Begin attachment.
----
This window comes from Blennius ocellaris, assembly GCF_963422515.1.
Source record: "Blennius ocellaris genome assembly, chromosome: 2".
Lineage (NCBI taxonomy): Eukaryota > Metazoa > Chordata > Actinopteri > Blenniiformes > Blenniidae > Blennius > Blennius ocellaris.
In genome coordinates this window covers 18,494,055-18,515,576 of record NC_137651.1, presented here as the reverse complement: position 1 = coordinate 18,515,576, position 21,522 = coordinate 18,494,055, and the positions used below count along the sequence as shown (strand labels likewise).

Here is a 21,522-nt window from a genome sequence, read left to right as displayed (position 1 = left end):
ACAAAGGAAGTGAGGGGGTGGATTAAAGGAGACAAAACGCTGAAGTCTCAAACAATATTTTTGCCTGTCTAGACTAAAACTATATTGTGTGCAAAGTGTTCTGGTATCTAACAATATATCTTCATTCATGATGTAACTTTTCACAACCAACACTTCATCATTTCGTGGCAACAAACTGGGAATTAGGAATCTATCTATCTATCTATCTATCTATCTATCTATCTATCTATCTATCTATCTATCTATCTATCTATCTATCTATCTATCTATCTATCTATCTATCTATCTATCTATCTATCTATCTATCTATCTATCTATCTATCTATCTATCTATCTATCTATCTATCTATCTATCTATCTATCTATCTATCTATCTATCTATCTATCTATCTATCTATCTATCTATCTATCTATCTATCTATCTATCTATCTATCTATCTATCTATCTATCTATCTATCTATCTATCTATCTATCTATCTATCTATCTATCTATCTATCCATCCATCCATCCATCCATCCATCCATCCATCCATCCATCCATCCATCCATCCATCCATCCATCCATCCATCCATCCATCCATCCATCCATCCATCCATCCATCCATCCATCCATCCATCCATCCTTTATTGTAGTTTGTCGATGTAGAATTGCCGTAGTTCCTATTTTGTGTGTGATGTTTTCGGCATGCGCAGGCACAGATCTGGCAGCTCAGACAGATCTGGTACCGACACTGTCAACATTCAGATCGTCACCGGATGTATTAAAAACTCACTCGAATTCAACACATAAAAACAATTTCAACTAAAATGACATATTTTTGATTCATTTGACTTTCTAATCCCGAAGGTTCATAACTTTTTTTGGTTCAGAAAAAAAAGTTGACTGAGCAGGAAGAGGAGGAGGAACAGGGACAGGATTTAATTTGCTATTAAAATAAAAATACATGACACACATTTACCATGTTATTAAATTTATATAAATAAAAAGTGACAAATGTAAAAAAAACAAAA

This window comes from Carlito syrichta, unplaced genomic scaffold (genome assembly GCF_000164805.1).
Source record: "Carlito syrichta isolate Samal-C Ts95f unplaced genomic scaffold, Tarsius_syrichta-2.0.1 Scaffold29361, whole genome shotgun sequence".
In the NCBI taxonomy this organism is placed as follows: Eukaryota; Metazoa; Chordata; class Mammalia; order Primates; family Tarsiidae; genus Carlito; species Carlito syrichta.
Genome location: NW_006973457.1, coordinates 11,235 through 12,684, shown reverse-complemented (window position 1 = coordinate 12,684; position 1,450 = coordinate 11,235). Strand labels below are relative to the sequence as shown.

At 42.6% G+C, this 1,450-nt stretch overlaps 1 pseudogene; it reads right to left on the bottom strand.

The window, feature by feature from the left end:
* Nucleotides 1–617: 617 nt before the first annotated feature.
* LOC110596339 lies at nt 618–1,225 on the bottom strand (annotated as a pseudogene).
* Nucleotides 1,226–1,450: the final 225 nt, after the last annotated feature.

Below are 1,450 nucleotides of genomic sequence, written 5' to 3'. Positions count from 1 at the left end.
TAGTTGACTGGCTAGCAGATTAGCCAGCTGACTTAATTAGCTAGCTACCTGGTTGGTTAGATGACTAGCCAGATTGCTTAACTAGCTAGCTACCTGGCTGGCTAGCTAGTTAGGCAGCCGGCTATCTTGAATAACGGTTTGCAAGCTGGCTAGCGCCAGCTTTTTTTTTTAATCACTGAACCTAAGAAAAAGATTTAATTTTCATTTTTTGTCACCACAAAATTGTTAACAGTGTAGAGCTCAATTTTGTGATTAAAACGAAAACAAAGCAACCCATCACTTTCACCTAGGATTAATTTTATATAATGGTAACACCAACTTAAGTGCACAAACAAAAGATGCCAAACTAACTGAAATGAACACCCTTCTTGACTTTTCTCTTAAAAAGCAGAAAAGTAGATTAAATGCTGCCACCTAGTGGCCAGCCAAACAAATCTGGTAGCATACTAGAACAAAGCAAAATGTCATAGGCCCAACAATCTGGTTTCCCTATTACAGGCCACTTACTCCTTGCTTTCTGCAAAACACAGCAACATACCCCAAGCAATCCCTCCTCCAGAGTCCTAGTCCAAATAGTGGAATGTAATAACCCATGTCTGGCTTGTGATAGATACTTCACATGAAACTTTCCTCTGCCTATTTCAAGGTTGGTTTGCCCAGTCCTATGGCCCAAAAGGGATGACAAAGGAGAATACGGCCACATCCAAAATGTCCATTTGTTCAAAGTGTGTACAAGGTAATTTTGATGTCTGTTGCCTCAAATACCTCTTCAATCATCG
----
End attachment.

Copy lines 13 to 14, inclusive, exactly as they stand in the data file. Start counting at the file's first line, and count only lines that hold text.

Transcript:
* Nucleotides 1–617: 617 nt before the first annotated feature.
* LOC110596339 lies at nt 618–1,225 on the bottom strand (annotated as a pseudogene).